Please help us save our Veterans. The injustice at the VA has to be corrected so our soldiers can get treatment and identified as having been exposed to AO. My brother and I would go anywhere to pass the word and get these HR Bills passed. Please let me know if you have other sources that I might email. Anything to help. Thank you for hearing my thoughts as I put them into words. ”

Barbara Schratz

Diane Dimond July 8, 2015 at 7:44 pm

Facebook Friend David LaFontaine writes:

“Whatever happens, will come about a decade too late for my Uncle Glen.”

Diane Dimond July 8, 2015 at 7:45 pm

Facebook Friend Robert Mitton writes:

“The USA has not done a thing about all the tons of Agent Orange on Vietnam! I was there in 2001 and saw the devastation and the mutants. Not a penny should go to those “veterans” until everyone and everything is taken care of in Vietnam. The veterans and their leaders committed many war crimes in the American War against Vietnam. I lived there for a summer and saw what “we” did there.”

Diane Dimond July 8, 2015 at 7:46 pm

I don’t agree with what you’ve said here but I don’t believe in censorship either. I side with our own veterans – who, after all, were only following orders, laying their lives on the line every day. ~ DD

Diane Dimond July 8, 2015 at 7:46 pm

Facebook Friend Stephen Doran writes:

“My First TV movie as a story writer and co producer… called “Unnatural Causes” for NBC starring John Ritter and Alfre Woodard… in ’86… was all over this story…. (I found the story of VA case worker who blew this story open) …been following it for 30 some years.. glad your staying on it… DiDimond. thx…”

Diane Dimond July 8, 2015 at 7:47 pm

Facebook Friend and author Catherine Whitney writes:

“Sadly, this neglect has been a pattern since World War I. The American people are complicit in the government’s failure to act. When have you ever seen veterans’ issues front and center in political campaigns? Politicians know that voters won’t hold them accountable.”

Diane Dimond July 8, 2015 at 7:48 pm

Doug O’Brien responds :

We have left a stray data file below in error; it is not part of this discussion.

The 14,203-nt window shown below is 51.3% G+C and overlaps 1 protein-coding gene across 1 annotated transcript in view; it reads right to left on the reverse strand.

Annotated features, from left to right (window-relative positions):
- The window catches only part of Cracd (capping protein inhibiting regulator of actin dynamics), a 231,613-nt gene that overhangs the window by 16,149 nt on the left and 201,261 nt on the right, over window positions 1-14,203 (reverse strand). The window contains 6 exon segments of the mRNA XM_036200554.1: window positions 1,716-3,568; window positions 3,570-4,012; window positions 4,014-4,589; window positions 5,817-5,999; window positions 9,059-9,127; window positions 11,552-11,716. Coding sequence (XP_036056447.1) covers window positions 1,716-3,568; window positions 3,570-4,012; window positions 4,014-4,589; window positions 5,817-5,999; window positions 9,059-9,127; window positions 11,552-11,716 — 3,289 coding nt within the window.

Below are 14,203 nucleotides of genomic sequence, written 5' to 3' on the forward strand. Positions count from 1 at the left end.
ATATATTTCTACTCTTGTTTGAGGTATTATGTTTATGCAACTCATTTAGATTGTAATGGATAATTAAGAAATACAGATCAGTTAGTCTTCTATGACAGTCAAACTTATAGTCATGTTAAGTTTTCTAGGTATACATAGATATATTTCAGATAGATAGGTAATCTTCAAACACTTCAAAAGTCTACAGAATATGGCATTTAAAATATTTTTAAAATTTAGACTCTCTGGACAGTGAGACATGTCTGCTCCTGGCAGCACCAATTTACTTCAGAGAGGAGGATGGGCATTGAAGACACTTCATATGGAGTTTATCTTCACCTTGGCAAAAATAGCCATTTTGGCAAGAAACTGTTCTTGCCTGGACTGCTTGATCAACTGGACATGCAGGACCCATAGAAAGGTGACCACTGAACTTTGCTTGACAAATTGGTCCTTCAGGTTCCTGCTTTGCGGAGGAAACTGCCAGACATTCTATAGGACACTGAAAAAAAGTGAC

“Catherine you are incorrect on one point. This has been a pattern since the Revolution, not WWI.”

Diane Dimond July 8, 2015 at 7:48 pm

Catherine Whitney responds:

“Catherine Whitney Ah, thanks for the clarification.”

Frank Clementino July 9, 2015 at 8:55 pm

Excellent article Diane I have been going round and round with the VA since 2001. I have had numerous surgeries and have 4 out of the 14 presumptive diseases been denied 6 times because no boots on in Viet Nam but I served in Utapo Thailand where the declassified info in operation ranch hand revieled the spraying of Agent Orange all around the base infact that’s where they first tested AO. I am writing Mr. Bob McDonald but will probably never hear from him. Thank you so much for your concern about us vets.
God bless Frank

maxie price December 10, 2015 at 11:30 pm

I was in vietnam in 69 and 70, i was with the 45 th enginers i seen enough to know what was going on, we still had to do our job while we were there. But seeing how the country is treating the vietnam vets is uncalled for. No body thanks about that now, but what will they do when this country treats the next war vets the same way they treated the ones that came back from vietnam.
when i came back people told me to take my uniform off because the people here in the good old USA hated us. It is sad to thank that we went over for our country and get treated the way we were. I would do it again in a heart beat. I know a lot of the vets would, even after the way we were treated. Thas all i’ve got say about the subject, thanks for all those who cares.

Christine January 30, 2016 at 11:27 pm

Any veteran who served our country in any war should receive any and all the benefits with or without agent orange. To deny benefits because someone has the wrong type of cancer is inexcusable for our veterans. Our government sent them to war and they held up their end of the bargain now the government owes them. This isn’t about agent orange, it’s about giving our veterans what the government owes them. I’m disgusted with how they are treated. Shame on you!!!!!

Brian Moyer September 15, 2016 at 2:54 pm

I am a Marine Corps Veteran who was in the Evacuation of Vietnam in 1975 and my ship was homeported on Guam. I was on Guam for two years and have the EPA reports on the water contamination. M/Sgt Leroy Foster has made his lawsuit public for all Agent Orange Victims to see. The Guam Legislature issued a resolution calling on Congress to assist the Guam Veterans, their dependents and the citizens of Guam. The average tour of duty in Vietnam was 13 months again, my tour and the Marines I served with our tour was two years worth of exposure. We used to go up to Andersen AFB a lot to go to Tarague Beach and have fun. I have gone to Senators Rubio and Nelson’s offices and asked that they give us the same presumptive protections as the in country Vietnam Veteran and list Guam as a contaminated site to assist the Chamorro people who have a cancer rate four times higher than the US average. I got a weak watered down response from Nelson and still no answer from Rubio. Both of these Senators have taken money from Monsanto and claim to forever be in our eternal debt and gratitude until its time to do the right thing for the Agent Orange veterans and the civilians it has harmed on Guam, Okinawa, and Thailand and other locations. If anyone would like to come over to Agent Orange Veterans of Guam on Facebook you are welcome to join us in fight for justice.